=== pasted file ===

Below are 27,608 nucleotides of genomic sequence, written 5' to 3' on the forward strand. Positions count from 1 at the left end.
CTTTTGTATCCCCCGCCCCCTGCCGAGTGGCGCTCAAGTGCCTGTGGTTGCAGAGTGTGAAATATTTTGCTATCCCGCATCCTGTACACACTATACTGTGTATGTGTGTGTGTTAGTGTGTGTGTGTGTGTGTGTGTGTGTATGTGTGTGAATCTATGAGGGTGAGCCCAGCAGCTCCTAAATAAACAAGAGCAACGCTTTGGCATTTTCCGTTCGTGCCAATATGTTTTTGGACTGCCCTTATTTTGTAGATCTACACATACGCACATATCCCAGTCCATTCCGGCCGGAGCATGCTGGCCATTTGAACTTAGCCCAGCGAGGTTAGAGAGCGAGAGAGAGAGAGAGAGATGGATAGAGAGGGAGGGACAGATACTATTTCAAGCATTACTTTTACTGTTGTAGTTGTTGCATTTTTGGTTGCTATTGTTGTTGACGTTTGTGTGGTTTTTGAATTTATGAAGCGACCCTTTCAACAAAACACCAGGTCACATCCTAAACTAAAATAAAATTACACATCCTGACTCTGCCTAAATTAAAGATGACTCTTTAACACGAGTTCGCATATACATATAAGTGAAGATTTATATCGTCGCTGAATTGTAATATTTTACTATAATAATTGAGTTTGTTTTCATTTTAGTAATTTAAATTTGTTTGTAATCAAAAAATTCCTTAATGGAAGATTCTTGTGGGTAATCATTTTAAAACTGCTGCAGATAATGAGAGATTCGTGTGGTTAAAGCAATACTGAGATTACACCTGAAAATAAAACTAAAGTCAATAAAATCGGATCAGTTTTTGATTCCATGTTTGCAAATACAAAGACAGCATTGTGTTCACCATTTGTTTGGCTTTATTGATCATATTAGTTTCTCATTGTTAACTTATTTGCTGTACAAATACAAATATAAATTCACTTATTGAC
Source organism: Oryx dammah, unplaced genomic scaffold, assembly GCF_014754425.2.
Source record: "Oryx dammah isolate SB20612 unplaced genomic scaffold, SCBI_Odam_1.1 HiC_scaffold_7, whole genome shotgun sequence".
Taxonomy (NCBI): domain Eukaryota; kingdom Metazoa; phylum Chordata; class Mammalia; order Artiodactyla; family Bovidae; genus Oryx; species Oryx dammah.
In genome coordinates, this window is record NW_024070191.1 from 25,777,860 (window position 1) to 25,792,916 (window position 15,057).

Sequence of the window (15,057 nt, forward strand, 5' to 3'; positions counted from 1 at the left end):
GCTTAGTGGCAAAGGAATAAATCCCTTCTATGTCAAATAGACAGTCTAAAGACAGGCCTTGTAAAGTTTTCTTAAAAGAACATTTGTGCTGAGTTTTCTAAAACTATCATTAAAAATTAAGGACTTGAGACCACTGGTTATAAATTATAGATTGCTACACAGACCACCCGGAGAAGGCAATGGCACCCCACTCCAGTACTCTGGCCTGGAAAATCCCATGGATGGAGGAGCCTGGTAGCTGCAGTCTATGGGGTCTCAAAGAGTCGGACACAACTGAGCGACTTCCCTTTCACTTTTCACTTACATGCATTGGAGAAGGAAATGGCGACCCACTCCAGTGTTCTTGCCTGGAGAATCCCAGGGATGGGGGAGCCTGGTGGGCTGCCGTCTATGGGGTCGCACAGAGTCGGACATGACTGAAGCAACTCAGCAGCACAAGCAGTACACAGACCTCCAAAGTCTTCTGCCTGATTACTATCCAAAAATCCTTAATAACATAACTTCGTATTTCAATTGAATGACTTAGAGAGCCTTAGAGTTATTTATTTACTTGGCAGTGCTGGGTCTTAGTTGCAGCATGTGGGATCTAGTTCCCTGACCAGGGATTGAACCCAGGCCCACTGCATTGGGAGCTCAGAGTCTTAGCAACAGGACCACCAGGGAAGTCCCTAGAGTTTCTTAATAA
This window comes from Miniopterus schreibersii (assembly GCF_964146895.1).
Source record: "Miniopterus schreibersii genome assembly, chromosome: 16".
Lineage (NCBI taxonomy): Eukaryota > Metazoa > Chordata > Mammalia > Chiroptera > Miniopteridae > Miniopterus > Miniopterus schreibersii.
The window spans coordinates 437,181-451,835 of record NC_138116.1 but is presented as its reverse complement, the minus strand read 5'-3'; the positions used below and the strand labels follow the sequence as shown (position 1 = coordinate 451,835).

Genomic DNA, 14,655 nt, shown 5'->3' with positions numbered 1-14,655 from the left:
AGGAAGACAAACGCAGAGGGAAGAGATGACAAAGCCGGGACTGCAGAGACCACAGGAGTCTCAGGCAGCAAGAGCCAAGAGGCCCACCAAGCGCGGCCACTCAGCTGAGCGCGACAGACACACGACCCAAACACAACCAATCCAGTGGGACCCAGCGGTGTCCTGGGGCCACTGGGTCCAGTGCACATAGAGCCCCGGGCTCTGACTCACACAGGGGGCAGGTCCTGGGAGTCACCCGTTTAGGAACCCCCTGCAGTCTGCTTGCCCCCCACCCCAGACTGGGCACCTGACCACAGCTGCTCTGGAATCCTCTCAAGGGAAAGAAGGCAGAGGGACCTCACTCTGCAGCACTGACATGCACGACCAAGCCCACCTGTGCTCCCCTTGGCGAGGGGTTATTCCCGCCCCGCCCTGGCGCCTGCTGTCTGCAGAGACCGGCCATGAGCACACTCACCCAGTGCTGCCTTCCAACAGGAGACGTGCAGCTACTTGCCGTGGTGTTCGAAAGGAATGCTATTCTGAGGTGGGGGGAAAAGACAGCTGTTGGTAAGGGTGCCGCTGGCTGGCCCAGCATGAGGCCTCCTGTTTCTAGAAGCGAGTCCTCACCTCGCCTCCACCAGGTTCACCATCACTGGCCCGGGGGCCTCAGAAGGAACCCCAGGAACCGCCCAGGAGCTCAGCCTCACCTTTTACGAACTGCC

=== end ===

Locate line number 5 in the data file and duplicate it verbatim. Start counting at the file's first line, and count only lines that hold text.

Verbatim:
Taxonomy (NCBI): domain Eukaryota; kingdom Metazoa; phylum Chordata; class Mammalia; order Artiodactyla; family Bovidae; genus Oryx; species Oryx dammah.